1. HAHAHAHAHAHA!! Yes, Alexa!! You nailed the 3-month old brain. 🙂 p.s. I love the opening conversation. That sort of thing happens here all the time. Thank goodness for wikipedia. And thanks, Katy, for giving me fodder to argue (retrospectively) with all the people who thought we were crazy for putting up a zipline when my youngest was about Finn’s age. And to get up to it, a climbing wall. Phew, one thing we did right!

  2. That’s so cool! Now, to convince my husband to put monkey bars in our house will be challenging (2ish years away from having kids, so preparing now!)

  3. Is it just me, or is that the same video twice?

    As to the blog concept– I agree because I see this with my own little monkeys..er…uh..children.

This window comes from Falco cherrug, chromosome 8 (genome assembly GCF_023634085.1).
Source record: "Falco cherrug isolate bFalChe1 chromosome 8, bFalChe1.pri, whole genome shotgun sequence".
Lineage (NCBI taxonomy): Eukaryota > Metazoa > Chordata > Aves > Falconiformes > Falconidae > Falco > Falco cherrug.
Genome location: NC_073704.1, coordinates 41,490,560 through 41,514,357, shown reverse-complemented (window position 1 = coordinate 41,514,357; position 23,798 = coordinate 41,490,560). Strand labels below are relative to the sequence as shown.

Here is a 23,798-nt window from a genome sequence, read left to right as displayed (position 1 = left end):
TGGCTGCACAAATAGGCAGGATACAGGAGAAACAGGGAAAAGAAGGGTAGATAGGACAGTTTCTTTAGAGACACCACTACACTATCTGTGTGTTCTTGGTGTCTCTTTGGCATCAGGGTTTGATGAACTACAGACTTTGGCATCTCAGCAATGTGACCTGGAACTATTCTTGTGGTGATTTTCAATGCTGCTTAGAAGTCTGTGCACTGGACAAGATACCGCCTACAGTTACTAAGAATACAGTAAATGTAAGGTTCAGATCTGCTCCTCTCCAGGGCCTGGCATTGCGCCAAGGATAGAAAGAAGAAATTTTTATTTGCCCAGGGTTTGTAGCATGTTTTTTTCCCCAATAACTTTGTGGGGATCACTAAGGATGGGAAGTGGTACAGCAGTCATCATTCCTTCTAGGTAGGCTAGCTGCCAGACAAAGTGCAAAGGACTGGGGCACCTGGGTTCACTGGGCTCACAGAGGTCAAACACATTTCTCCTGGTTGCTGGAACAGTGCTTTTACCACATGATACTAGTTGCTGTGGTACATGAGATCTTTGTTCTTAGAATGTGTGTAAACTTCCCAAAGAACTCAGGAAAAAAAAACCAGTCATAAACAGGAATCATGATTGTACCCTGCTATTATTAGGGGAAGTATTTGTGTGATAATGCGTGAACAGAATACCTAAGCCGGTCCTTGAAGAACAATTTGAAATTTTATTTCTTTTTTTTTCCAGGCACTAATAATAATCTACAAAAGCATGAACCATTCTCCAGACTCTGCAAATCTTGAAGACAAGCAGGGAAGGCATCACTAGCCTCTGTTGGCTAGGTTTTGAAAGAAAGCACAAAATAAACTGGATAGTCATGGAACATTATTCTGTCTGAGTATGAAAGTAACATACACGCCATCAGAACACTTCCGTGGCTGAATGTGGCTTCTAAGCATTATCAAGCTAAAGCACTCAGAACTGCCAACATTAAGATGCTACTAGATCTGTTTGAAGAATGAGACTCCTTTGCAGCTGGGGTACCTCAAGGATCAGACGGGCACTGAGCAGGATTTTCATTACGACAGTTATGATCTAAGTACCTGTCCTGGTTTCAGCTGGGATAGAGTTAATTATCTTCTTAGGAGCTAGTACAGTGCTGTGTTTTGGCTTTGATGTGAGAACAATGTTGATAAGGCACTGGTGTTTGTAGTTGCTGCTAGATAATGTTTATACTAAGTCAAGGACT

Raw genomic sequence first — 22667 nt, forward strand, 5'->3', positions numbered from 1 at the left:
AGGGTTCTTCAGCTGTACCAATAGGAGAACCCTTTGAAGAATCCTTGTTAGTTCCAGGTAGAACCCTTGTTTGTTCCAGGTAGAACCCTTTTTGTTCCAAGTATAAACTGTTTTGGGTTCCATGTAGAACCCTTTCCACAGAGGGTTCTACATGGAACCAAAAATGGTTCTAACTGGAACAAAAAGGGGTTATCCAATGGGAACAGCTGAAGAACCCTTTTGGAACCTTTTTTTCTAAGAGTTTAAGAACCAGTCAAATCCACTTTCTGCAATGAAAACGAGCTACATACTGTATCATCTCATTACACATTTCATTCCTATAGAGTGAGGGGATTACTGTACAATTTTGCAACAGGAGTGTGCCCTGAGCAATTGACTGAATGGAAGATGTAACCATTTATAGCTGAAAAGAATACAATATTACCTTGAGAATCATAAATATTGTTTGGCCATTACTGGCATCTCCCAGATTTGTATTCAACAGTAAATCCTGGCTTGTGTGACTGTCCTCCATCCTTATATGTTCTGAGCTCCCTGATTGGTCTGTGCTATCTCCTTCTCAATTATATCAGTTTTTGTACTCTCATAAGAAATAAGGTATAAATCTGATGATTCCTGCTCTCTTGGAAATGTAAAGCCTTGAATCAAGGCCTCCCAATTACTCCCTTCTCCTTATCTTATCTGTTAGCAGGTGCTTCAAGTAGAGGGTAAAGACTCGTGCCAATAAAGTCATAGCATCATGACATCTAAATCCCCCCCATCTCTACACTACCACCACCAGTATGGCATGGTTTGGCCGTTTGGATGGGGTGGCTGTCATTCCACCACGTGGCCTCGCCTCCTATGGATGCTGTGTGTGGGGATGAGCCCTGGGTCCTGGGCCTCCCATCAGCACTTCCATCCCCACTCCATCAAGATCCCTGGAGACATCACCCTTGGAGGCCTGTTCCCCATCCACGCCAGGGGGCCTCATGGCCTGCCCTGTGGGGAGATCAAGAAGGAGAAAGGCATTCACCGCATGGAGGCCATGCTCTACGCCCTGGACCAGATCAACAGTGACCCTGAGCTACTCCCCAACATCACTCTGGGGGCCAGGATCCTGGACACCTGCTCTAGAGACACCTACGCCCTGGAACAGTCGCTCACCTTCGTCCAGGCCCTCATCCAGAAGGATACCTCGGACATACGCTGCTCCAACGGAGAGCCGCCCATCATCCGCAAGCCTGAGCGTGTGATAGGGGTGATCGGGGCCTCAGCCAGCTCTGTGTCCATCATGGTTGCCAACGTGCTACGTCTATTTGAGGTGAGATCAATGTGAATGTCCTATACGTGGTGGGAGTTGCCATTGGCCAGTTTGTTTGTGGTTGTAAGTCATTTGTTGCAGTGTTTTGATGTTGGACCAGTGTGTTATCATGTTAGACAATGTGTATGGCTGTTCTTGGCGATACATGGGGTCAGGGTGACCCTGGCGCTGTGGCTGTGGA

4. Two things: Did I lose the “Rings, Day One” video??? Would love to watch your delicious little guy swinging. Next: I’m waaaaaay into adulthood & only in the past 5 yrs or so have developed accurate involvement of my upper torso’s hanging muscles. But even now those muscles don’t show up for work in a reliable way. I can remember feeling Tortured as a 4 y/o in tap-ballet-acrobatics class: no way I could do a crab walk or backbend. And never could swing on the monkey bars. What’s up with all of this?

    btw, in my early 50’s I was dx’d w/ a rather complex vision processing disorder which I’m pretty sure was ‘in’ me from the get-go. Can there have been a relationship btwn my quite inaccurate vision processing & my totally won’t-show-up-for-work upper/mid/lower back structures???

    Lastly: when is that New Baby of yours gonna make an appearance?!

    1. 1. I fixed the video! Hooray! Enjoy.
      2. Sure, there could be a correlation between anything — but maybe not in the direction you think. You can start to work on your upper body and the young age of 50+!
      3. I DON’T KNOW, BUT LET’S BRING IT ON ALREADY! I can’t wait to meet this little one!